In the July 8 issue of Rolling Stone, correspondent Michael Hastings profiled General Stanley McChrystal, who at the time of his reporting was leading the military arm of the United States war efforts in Afghanistan. In front of Hastings, General McChrystal openly criticized both the war strategy and some administration officials. In short order, he was relieved of command.
There is some debate about how much the general understood was a matter of record, but there is no debate that the story broke in Rolling Stone. Interestingly, the story first appeared online not at Rolling Stone but at Time.com and Politico, each of whom posted PDFs of the story.
That is, they pirated it.
Apparently, Rolling Stone had sent advance copies to various news organizations but wanted to release its online version only after the physical newsstand copies went on sale. Single-copy sales for Rolling Stone are healthy enough, averaging over 100,000 copies sold per issue in the second half of 2009.
The story broke pretty fast, and various news organizations struggled with how to “cover” a story for which the content was effectively unavailable. Time.com and Politico decided the story was the story, and so “fair use” could justify copying an entire article and posting it on their sites.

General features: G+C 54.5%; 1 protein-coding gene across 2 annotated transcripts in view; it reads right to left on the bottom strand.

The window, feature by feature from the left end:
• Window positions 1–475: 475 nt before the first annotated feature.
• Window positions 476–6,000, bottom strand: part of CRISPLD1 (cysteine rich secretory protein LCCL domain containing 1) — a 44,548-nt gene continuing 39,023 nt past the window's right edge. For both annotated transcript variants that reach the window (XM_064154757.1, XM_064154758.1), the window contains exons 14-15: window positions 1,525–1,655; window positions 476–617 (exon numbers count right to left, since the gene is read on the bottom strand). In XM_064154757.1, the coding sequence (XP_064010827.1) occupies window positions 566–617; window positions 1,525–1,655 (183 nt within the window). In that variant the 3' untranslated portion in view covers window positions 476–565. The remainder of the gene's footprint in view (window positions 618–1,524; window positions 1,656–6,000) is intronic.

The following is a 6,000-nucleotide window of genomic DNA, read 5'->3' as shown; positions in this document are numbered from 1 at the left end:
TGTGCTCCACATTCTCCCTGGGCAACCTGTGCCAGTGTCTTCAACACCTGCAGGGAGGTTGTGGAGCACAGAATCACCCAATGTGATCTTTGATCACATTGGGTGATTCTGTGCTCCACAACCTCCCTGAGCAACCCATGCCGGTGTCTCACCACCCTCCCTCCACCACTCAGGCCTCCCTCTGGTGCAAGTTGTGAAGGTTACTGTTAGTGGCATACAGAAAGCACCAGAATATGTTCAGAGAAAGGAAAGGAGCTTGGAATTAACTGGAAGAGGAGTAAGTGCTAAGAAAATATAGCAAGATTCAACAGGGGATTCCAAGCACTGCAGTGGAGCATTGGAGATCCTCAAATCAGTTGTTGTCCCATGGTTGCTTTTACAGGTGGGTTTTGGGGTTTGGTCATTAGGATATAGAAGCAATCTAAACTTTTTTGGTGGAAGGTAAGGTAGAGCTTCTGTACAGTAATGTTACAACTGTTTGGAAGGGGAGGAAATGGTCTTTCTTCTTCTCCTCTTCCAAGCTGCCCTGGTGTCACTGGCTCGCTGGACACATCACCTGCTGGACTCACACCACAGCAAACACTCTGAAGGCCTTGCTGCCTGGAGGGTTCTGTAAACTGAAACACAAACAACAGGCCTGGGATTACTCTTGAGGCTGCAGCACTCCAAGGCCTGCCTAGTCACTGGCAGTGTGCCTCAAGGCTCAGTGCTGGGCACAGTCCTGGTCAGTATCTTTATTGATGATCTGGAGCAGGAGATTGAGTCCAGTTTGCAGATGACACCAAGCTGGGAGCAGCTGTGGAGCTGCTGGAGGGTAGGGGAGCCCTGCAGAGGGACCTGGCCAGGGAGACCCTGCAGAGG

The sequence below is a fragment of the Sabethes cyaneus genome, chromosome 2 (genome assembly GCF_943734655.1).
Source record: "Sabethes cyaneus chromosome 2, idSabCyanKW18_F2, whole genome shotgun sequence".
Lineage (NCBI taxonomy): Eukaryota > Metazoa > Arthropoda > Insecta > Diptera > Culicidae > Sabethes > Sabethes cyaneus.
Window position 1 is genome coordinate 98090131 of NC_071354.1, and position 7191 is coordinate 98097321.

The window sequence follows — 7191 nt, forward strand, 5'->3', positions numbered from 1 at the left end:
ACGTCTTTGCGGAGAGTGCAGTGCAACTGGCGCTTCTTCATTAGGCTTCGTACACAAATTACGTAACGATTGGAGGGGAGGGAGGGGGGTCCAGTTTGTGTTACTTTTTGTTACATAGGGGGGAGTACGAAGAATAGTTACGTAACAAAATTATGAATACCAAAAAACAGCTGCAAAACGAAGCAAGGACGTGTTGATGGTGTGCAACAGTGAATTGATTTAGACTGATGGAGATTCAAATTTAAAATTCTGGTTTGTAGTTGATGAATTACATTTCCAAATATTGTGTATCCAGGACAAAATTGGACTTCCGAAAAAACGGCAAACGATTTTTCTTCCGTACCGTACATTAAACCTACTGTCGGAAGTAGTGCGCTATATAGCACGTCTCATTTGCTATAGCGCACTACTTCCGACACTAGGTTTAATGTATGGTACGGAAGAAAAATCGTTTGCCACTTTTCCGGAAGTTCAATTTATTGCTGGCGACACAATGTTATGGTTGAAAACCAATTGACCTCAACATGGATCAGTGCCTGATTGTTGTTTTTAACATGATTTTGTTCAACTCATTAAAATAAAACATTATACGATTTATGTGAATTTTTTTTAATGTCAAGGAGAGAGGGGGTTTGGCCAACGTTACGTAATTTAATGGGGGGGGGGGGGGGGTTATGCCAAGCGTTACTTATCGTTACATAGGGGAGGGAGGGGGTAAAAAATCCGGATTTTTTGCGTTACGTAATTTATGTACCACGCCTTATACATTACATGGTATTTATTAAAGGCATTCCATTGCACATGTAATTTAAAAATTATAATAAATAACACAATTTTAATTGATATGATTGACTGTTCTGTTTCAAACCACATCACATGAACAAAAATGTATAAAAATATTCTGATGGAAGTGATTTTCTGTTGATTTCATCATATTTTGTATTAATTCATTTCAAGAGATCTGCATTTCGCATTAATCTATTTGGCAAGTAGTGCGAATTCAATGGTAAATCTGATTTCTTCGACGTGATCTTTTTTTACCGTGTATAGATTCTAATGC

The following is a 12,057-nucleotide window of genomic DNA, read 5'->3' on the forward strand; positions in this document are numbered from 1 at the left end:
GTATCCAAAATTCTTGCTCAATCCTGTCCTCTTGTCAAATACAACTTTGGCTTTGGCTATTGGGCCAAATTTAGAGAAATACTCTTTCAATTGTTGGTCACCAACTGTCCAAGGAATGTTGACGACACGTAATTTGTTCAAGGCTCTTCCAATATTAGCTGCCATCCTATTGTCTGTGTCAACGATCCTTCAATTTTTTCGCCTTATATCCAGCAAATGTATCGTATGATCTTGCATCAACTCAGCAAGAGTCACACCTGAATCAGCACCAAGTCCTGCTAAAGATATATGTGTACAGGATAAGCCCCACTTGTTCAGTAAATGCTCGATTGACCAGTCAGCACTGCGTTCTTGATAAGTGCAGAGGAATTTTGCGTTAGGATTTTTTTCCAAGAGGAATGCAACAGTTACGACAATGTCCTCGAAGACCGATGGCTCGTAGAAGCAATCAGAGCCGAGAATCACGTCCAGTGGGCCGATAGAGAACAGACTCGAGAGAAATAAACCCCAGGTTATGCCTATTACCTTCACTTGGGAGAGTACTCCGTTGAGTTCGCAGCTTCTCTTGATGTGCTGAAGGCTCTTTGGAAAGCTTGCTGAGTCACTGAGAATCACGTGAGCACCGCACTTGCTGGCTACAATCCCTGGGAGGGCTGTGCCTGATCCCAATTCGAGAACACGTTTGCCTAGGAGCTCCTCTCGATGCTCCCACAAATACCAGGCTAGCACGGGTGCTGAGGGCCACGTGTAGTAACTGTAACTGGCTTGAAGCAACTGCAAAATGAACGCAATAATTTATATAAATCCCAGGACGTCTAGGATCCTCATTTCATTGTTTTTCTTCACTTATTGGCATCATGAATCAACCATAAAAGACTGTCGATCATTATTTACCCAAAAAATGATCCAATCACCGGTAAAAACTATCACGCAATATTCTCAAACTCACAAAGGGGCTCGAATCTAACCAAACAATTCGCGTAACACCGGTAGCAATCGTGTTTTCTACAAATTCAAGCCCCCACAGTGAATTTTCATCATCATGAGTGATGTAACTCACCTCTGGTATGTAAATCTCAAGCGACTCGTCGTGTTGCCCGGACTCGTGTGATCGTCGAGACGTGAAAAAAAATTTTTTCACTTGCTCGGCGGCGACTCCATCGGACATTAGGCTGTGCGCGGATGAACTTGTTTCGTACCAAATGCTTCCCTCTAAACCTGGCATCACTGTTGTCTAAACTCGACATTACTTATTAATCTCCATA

Rolling Stone objected, and the two competing news sites did take down the content. A spokesperson for Time Inc. said that chairperson Ann Moore “believes it was an honest mistake and we don’t believe it will happen again.” (Helpful hint: don’t try using that excuse with the RIAA.)
For me, though, the question is, “How did this affect sales at Rolling Stone?”
One report indicated that Rolling Stone was selling “five times” its average sales on the newsstand, “easily shaping up to be the biggest-selling issue of the year”. In the three days after Time.com and Politico posted the purloined PDFs, Rolling Stone’s web site saw traffic spike from 120K to something closer to 1 million visitors per day.
Let’s agree: the PDFs were taken down pretty quickly. Let’s also agree: we don’t have any way of measuring what would have happened if they had not been published at all.
But many news organizations covered the story (and the story about the story) quickly. Once its newsstand copies were available in major markets, Rolling Stone itself made the content in question available for free on its own site.
Newsstand distribution deals are somewhat customized, but it’s fair to guess that Rolling Stone keeps 40% of the cover price on its single-copy sales. If it really does winding up selling an additional 400,000 copies of the current double issue (priced at $4.95), the incremental revenue approaches $800,000.
Not bad for pirates’ wages.